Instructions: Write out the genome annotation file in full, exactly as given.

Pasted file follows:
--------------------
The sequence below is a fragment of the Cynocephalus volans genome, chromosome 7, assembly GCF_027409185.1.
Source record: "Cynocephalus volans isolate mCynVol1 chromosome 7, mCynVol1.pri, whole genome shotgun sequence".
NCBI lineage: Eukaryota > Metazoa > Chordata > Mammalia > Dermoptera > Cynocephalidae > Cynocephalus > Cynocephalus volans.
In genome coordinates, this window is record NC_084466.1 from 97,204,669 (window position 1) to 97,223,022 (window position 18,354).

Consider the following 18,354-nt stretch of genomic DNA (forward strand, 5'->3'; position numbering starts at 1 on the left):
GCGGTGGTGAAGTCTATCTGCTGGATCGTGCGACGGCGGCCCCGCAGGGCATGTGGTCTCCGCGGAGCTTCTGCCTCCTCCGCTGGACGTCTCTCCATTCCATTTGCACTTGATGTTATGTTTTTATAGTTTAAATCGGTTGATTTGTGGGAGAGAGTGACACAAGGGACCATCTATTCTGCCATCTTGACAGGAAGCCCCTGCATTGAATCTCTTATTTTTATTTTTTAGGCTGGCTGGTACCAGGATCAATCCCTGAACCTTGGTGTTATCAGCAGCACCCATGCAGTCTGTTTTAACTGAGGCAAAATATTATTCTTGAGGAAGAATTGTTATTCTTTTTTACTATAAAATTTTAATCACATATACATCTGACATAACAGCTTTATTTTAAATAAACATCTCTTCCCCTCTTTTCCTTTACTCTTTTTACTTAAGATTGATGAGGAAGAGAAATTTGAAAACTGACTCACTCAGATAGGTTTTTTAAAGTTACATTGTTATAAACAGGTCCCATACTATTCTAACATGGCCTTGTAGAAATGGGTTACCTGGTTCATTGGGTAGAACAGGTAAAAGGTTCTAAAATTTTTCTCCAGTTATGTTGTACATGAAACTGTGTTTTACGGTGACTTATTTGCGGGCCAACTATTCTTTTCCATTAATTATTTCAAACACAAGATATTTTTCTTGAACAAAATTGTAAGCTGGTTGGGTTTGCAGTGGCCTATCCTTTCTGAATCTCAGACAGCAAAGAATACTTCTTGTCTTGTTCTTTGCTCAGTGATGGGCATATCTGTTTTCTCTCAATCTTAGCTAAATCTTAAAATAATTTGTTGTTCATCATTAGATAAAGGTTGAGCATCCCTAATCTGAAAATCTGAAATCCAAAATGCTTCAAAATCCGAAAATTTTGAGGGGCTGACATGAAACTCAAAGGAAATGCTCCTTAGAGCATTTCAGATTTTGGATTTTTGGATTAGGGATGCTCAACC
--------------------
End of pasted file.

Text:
The sequence below is a fragment of the Cynocephalus volans genome, chromosome 7, assembly GCF_027409185.1.
Source record: "Cynocephalus volans isolate mCynVol1 chromosome 7, mCynVol1.pri, whole genome shotgun sequence".
NCBI lineage: Eukaryota > Metazoa > Chordata > Mammalia > Dermoptera > Cynocephalidae > Cynocephalus > Cynocephalus volans.
In genome coordinates, this window is record NC_084466.1 from 97,204,669 (window position 1) to 97,223,022 (window position 18,354).

Consider the following 18,354-nt stretch of genomic DNA (forward strand, 5'->3'; position numbering starts at 1 on the left):
GCGGTGGTGAAGTCTATCTGCTGGATCGTGCGACGGCGGCCCCGCAGGGCATGTGGTCTCCGCGGAGCTTCTGCCTCCTCCGCTGGACGTCTCTCCATTCCATTTGCACTTGATGTTATGTTTTTATAGTTTAAATCGGTTGATTTGTGGGAGAGAGTGACACAAGGGACCATCTATTCTGCCATCTTGACAGGAAGCCCCTGCATTGAATCTCTTATTTTTATTTTTTAGGCTGGCTGGTACCAGGATCAATCCCTGAACCTTGGTGTTATCAGCAGCACCCATGCAGTCTGTTTTAACTGAGGCAAAATATTATTCTTGAGGAAGAATTGTTATTCTTTTTTACTATAAAATTTTAATCACATATACATCTGACATAACAGCTTTATTTTAAATAAACATCTCTTCCCCTCTTTTCCTTTACTCTTTTTACTTAAGATTGATGAGGAAGAGAAATTTGAAAACTGACTCACTCAGATAGGTTTTTTAAAGTTACATTGTTATAAACAGGTCCCATACTATTCTAACATGGCCTTGTAGAAATGGGTTACCTGGTTCATTGGGTAGAACAGGTAAAAGGTTCTAAAATTTTTCTCCAGTTATGTTGTACATGAAACTGTGTTTTACGGTGACTTATTTGCGGGCCAACTATTCTTTTCCATTAATTATTTCAAACACAAGATATTTTTCTTGAACAAAATTGTAAGCTGGTTGGGTTTGCAGTGGCCTATCCTTTCTGAATCTCAGACAGCAAAGAATACTTCTTGTCTTGTTCTTTGCTCAGTGATGGGCATATCTGTTTTCTCTCAATCTTAGCTAAATCTTAAAATAATTTGTTGTTCATCATTAGATAAAGGTTGAGCATCCCTAATCTGAAAATCTGAAATCCAAAATGCTTCAAAATCCGAAAATTTTGAGGGGCTGACATGAAACTCAAAGGAAATGCTCCTTAGAGCATTTCAGATTTTGGATTTTTGGATTAGGGATGCTCAACC